THE AUSTRALIAN CITY FARMS & Community Gardens Network is collaborating with landscape architect Steve Batley’s small business, Sydney Organic Gardens, and local people to create community garden in Grantham Reserve, a disused poultry research station in Sydney’s west. The project is being carried out for Blacktown Council.
A number of workshops have taken place over recent months to identify just what the garden team wants to do on site and to establish a governance structure for the group as well as the site. Steve Batley recently led the group through a participatory site and sector analysis to assess the features of the site, such as soils, aspect and drainage, and to plot sector information such as wind characteristics that would affect the growing of vegetables and fruit.
The group is making use of the Australian City Farms & Community Gardens Network’s Management Plan format to create their decision making, conflict resolution and communications processes, among other considerations. The format has been trialed and tweaked by applying it in real-world situations with the Coogee Community Garden crew and, in its initial version, with the Coffs Harbour community garden under a Network consultancy for Coffs Harbour Council.
Effort has been made to make the Blacktown sessions participatory and to keep decision making with the community garden group. To make effective decisions, ideas have to be explored and adapted and participatory processes such as World Cafe have been adopted as the most effective way to do this in the circumstances.
The late May session was one of the last to establish group governance and make decisions on site development. At the previous meeting the group was considering setting up initially as a council volunteer group and later changing into a self-managed team. This would make it possible to get started sooner.
As well as Steve Batley, the Network’s Fiona Campbell and Russ Grayson are working with Blacktown Council’s food systems officer, Clarissa Davies and her crew.
More information on the Grantham Reserve community garden:
Clarissa Davis, Food Sustainability Officer, Blacktown City Council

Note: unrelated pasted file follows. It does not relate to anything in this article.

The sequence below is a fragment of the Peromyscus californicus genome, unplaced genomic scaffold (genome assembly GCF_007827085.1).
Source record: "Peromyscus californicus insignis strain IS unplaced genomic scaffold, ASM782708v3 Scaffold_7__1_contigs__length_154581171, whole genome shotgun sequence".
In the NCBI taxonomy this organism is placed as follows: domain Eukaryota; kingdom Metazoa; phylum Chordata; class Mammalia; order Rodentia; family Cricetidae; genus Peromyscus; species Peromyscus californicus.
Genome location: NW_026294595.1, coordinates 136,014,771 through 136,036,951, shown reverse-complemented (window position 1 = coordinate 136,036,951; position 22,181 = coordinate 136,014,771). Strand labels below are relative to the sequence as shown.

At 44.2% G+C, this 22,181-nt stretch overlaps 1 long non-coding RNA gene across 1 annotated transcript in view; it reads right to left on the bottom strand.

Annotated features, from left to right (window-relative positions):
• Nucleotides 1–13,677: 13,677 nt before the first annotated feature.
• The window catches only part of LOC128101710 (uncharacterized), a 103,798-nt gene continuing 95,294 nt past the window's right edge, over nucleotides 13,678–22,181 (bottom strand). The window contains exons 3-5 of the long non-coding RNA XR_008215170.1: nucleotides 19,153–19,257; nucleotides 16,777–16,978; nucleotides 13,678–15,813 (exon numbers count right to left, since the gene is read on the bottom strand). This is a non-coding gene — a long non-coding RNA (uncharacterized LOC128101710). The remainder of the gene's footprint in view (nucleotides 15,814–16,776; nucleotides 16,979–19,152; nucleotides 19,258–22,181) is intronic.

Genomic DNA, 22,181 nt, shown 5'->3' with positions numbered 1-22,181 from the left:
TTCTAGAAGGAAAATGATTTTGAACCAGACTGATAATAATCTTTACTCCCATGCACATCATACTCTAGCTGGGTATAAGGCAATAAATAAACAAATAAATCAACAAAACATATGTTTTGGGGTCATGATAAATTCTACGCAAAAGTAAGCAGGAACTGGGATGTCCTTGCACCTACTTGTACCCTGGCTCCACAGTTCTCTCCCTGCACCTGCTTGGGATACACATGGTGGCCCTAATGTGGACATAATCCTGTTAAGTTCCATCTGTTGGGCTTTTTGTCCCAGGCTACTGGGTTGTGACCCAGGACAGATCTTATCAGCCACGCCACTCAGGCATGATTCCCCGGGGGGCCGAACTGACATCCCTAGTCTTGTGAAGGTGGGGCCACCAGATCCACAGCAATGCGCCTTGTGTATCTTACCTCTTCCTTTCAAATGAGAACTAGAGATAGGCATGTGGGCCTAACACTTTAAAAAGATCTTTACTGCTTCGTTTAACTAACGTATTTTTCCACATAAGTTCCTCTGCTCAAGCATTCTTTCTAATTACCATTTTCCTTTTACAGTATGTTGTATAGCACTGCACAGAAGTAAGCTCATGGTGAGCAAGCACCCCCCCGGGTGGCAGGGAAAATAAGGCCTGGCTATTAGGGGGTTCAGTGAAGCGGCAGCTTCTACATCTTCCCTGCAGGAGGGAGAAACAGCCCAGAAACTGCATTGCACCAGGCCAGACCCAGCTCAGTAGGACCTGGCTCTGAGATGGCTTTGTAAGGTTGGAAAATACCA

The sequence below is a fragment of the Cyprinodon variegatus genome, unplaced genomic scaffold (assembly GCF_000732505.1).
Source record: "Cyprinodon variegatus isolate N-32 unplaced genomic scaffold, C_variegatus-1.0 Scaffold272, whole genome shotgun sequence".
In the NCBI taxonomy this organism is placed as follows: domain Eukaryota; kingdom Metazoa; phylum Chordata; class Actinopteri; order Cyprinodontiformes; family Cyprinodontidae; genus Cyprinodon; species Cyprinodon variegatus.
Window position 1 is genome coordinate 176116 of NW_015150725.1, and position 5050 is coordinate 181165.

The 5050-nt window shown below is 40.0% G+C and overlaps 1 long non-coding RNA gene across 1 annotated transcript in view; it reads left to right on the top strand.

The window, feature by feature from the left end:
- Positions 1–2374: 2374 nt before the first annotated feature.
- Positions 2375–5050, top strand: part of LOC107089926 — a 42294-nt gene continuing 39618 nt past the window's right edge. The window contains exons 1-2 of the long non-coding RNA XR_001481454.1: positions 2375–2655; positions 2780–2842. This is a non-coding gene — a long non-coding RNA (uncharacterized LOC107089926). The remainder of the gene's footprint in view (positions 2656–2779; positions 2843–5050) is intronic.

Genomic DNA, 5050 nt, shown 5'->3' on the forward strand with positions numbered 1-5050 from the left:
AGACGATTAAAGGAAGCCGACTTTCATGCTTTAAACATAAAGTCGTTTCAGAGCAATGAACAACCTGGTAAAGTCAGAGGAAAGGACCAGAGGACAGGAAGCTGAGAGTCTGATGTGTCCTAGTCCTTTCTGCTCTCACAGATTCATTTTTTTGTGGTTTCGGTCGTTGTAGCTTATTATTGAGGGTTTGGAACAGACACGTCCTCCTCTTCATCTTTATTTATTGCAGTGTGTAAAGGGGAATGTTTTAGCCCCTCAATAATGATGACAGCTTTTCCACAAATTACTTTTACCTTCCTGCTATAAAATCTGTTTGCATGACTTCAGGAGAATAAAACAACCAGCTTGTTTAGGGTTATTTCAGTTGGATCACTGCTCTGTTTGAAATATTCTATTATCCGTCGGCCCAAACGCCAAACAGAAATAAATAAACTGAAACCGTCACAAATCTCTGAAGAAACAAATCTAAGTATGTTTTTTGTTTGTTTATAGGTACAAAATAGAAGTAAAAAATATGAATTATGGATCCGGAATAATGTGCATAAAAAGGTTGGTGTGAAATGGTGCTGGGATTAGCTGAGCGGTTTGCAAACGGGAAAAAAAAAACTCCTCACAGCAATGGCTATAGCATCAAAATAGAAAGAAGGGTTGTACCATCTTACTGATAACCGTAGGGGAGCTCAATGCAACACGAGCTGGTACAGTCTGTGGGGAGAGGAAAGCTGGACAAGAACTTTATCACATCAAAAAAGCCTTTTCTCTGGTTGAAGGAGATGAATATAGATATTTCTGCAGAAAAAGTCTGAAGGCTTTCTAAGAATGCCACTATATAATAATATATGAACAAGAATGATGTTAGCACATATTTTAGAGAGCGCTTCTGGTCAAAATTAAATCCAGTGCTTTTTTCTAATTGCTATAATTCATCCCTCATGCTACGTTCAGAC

Telephone: (02) 9839 6514
New community garden to green Blacktown
What a difference. Gone was the heatwave that accompanied the first session of Blacktown Council’s project to start a community garden. Instead, there on the western outskirts of the city the evening was pleasantly cool as around 30 people gathered for the second session that would move them closer to starting their garden.
Blacktown Council plans to start the community garden in the grounds of what was a NSW agriculture department poultry research station and is now the Grantham Heritage Reserve. Sydney Organic Gardens, led by landscape designer and Permaculture Design Certificate holder, Steve Batley, is leading the process assisted by Fiona Campbell from the Australian City Farms & Community Gardens Network and the author.
Council’s sustainability staff are behind the garden development, including its food sustainability officer, Clarissa Davis, who is also known in local permaculture circles and is involved with an ecovillage project nearby.
The first session was an introduction to community gardens and looked at what the participants would like from their gardening experience. This second session focused on developing a realistic picture of what could be accomplished, and timelining those things.
A variety of participatory processes have been used to involve participants and council staff… World Cafe, the Workshop Method, small group and whole group work and individual visualisation, among others. Backcasting over the year from February 2012 was used in this latest session to help participants discern what could realistically be accomplished in that period. This was narrowed down to the first three months to assess what would be the first steps in creating the community garden, then the group produced the full year timeline to gain some idea of priorities and of what would be done first, then what next.
People worked with discussion, flip chart paper and, for the timeline, large Post-It notes with priorities written on them and laid out across the floor. Each session ends by going around the circle and evaluating it, and comments were made that the card-based process made timelining clear because it offered a visual representation. This supports the practice of using discussion accompanied
by some graphic element.
A discovery at the second session was an early permaculturist who, with Fiona Campbell and the author, did the first ever permaculture design course offered by Robyn Francis. That was in 1985. He’s been doing good work over all the years since and is involved in starting another community garden nearby in Blacktown.
A permaculture workshop is planned for a few weeks time, and the group will next tackle their governance via a plan of management based on the template being developed by the Australian city Farms & Community Gardens Network. All of this is to be accompanied by practical work in basic gardening skills.
The wide age and experience range make it likely that this will be a successful community community garden.